About a year ago, “The Howey Report,” a gold standard Indiana polling company, released a poll showing that 56% of Hoosiers want serious Marijuana law reform. Last December, Indianapolis TV station WISH-TV, in conjunction with Ball State University released a poll showing 78% of Hoosiers want serious Marijuana reform. In the worst case scenario, over half of the residents of the state of Indiana want real change in the Marijuana laws. One would think those people running for office in Indiana would take this into account.

In late September, Indiana NORML sent out surveys to all candidates in the upcoming election for Indiana Senate and House seats, asking their positions on both medical and personal use of Marijuana. Of the 203 candidates running for seats in the Indiana state legislature in 2014, only 30 responded.

We asked the following questions:

Medical Marijuana

Marijuana has been used for centuries for medicinal purposes and was part of the US Pharmacopeia until 1942. There are currently over 700 studies worldwide that attest to its effective and safe use in treating many medical conditions.

1. Would you support efforts to allow Hoosiers to have access to medical marijuana with a physician’s

recommendation?

2. Would you support a dispensary system like Colorado and Washington to manage this process?

3. I am opposed to any form of medical marijuana.

4. I am unsure and would like more information.

Personal Use

Nationally, there were 658,000 arrests for simple marijuana possession in 2012, according to F.B.I. figures. Indiana spends approximately $150 million a year arresting and prosecuting misdemeanor marijuana offenses. In addition, the War on Drugs has contributed greatly to the problem of prison overcrowding and in diverting law enforcement resources from serious crimes. In neighboring Ohio, possession of up to three ounces is treated as a citation with a $150 fine; in Kentucky the fine is approximately $200 for up to eight ounces. In Indiana, that same amount is a felony with up to 3 years in prison and a $10,000 fine which means that Indiana has some of the most draconian laws in the country.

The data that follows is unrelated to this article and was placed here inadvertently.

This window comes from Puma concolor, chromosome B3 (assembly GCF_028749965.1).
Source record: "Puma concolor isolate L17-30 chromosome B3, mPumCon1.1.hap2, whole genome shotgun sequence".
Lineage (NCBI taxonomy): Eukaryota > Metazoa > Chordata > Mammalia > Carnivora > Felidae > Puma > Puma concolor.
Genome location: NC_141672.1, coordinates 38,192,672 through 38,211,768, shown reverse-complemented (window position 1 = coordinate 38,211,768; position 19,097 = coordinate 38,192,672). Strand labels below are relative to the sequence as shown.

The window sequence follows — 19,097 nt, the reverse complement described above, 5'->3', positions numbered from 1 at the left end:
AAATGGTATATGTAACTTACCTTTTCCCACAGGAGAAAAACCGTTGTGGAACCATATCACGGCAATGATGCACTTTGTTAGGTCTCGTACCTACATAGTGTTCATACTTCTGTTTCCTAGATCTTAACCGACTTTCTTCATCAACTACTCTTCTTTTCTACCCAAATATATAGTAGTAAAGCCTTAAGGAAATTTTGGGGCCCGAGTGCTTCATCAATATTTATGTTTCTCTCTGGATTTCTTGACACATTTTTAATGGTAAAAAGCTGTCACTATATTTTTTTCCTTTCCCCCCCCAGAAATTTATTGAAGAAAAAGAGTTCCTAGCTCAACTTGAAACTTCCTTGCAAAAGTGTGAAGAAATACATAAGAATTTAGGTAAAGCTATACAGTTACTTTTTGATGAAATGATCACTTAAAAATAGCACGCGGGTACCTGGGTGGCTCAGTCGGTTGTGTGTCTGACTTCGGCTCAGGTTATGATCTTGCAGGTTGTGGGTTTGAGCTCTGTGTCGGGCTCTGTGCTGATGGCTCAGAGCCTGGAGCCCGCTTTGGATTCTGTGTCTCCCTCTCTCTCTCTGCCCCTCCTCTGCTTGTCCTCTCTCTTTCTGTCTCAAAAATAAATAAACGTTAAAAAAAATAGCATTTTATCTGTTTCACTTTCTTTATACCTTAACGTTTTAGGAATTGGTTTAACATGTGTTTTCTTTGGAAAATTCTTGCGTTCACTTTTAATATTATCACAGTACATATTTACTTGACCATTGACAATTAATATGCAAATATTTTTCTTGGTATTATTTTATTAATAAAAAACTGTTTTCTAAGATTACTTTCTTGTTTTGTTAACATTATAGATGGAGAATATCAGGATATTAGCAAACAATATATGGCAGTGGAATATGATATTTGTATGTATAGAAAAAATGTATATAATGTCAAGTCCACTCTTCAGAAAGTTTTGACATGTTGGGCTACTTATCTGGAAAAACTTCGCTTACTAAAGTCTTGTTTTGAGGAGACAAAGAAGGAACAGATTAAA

1. I agree with most Hoosiers that marijuana laws in Indiana should be changed to reflect a more realistic approach and save valuable law enforcement resources.

2. I support taxing and regulating marijuana in a manner similar to alcohol
3. I would support changing the laws for minor possession to a simple citation with a fine.
4. I support personal freedom and think the Government should not be involved.
5. I support the ongoing War on Drugs and oppose any changes to Indiana laws.
6. I am unsure and would like more information.

While we certainly would have liked to have seen more responses, we could not force the candidates to respond. We thank those who did, and feel like they are at least reasonable enough to want their proposed constituents to know their stands on issues.

Several candidates we know to be friendly to our cause did not respond. We know that Debra Jenkins, Democrat, running in the Indiana’s 89th District (east and south Indianapolis including Beech Grove) is in favor of relegalization. We also know Justin Moed, Democrat, running in Indiana’s 97th (west and south Indianapolis) at least favors medical. We know all Libertarian candidates favor relegalization, in fact many of our respondents are Libertarian.

Here are the results of our survey. If you do not see your candidate’s name here, more than likely they decided to not answer the survey. If your candidates are not here, find out who they are and contact them directly. Please visit www.indianavoters.com to make sure who your candidate is, and where you can vote in your own area. Please do get out and vote on November 4th.

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